How many extra kms can you squeeze out of your car when its gauge reads empty?
With so many retirees stretching their income to the limit, it might be nice to know that you can still get around and not be stranded when your car’s fuel gauge reads empty.
I don’t know about you, but I always fret a little when I’m out and about driving my car and that fuel light comes on accompanied by the gentle yet slightly mocking sound of my empty fuel tank warning alarm.
It’s happened to me so often and, touch wood, I haven’t run out of fuel – yet – but consequently, I’ve now got a pretty good idea of how much farther I can go before my car is dead in the water … I mean ‘road’. Still doesn’t stop me from fretting, though.
Most mechanics will tell you that you should never let your fuel tank go below one-quarter full but tell that to the many retirees who run out of money before their Age Pension payment comes in. For them, a quarter of a tank is all they may have to get around each fortnight.
Now, I should point out that driving with your fuel light illuminated is not ideal. In fact, it can lead to dangerous situations, such as breaking down in a strange suburb with little or no help around, or on a freeway or toll road tunnel, where there are no stopping lanes.
You can also do damage to parts of your car if it runs out of fuel, such as fuel pumps and catalytic convertors, which could turn into costly repair jobs.
So, this should not be taken as a green light to do so. It’s merely pointing out that, when absolutely necessary, you may squeeze out a few extra kilometres from your car to do those essential tasks, or for road trippers to at least make it to the next fuel station.
Most modern cars will have what is called a ‘distance to empty’ reading on their instrument cluster or dashboard. This gives you a very rough estimate of how much further you can go without actually running out of fuel completely.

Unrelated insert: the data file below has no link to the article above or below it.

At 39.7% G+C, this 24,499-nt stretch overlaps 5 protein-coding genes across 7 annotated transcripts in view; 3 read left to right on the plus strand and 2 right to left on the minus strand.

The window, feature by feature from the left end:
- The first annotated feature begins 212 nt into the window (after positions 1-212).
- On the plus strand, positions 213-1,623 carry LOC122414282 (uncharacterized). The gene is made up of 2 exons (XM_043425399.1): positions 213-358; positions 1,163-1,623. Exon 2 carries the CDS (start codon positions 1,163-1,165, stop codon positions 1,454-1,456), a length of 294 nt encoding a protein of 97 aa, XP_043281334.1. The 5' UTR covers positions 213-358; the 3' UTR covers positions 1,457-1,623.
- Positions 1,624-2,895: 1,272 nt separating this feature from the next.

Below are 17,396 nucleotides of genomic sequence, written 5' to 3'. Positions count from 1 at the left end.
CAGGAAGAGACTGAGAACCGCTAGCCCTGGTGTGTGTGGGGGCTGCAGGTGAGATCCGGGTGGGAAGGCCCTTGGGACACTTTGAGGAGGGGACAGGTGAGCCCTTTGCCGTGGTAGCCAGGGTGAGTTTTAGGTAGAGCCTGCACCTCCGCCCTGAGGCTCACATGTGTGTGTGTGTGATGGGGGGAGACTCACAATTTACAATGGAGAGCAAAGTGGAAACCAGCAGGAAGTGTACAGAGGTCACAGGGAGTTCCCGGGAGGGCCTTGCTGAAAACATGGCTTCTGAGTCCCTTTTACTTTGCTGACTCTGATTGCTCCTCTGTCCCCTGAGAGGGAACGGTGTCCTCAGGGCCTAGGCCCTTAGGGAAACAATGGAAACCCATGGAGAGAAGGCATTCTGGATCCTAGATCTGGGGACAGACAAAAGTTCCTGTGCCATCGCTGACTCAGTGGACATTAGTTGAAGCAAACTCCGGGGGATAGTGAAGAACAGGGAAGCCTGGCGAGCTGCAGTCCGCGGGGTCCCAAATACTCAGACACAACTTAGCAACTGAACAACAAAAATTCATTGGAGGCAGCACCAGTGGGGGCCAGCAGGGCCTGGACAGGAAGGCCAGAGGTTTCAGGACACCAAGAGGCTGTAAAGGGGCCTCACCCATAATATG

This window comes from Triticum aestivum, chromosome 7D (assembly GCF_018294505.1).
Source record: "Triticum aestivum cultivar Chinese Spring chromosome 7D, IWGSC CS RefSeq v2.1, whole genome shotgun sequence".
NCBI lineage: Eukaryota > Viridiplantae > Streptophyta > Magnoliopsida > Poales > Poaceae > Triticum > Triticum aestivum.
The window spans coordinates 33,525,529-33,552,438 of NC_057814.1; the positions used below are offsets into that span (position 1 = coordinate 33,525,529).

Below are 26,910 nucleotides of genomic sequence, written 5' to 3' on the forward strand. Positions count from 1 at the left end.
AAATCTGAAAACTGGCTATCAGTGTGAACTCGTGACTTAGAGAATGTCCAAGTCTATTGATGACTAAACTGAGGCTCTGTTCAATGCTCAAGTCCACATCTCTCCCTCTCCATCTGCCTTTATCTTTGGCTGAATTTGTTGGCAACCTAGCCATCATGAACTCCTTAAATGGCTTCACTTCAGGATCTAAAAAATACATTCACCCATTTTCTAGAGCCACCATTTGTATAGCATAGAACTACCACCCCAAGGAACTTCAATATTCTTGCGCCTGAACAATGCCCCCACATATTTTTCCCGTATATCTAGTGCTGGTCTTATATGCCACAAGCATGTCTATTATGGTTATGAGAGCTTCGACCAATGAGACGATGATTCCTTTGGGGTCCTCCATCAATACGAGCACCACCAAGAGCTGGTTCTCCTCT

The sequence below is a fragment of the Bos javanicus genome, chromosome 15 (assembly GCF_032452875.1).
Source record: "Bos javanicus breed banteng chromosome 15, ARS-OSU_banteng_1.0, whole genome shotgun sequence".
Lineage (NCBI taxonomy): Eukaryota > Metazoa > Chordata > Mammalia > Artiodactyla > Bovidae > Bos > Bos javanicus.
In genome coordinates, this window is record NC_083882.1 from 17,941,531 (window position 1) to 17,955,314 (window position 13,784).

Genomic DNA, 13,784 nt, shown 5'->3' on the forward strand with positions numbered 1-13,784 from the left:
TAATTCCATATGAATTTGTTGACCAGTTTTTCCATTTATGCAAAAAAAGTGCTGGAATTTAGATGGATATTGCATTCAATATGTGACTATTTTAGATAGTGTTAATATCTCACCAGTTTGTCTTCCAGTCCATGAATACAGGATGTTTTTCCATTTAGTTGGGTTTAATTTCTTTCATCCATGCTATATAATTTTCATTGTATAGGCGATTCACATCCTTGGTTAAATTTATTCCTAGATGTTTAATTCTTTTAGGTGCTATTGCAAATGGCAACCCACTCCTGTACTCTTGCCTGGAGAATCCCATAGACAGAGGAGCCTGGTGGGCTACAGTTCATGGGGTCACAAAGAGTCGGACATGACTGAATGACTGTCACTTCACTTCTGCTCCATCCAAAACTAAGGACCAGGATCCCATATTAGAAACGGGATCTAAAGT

This distance is calculated on the average distance your car has travelled during normal driving conditions. So, if you are stuck in traffic when you usually drive on freeways, it won’t be so accurate, and you may run out of fuel faster. Same goes for other driving conditions, such as driving in the wet compared to dry, carrying more weight than usual, or even driving in hilly areas.
Cars without the ‘distance to empty’ gauge will still have a low fuel warning light (and sometimes a sound, too).
According to www.yourmechanic.com, depending on your make of car, you can drive an extra 48km to 183km after the warning light comes on.
The Nissan Altima has the best mileage after the warning light, travelling up to 183km, while Australia’s most popular car, the Toyota Camry, goes an additional 104km to 146km.
In fact, many of Australia’s most popular cars, such as Honda Accord, Toyota Corolla, Subaru Outback, Mazda 3, Volkswagen Jetta and Ford Escape will drive an extra 90km to 144km after the low-warning light is activated.
While it’s not exactly recommended, knowing that you can still get to the doctor’s or still pick up some shopping, even though your fuel gauge reads empty, may just come in handy one day.
Do you ever need to drive your car on empty? Or is fuel a high priority purchase for you each fortnight? If so, do you miss out on any other necessities to ensure your fuel tank is filled?
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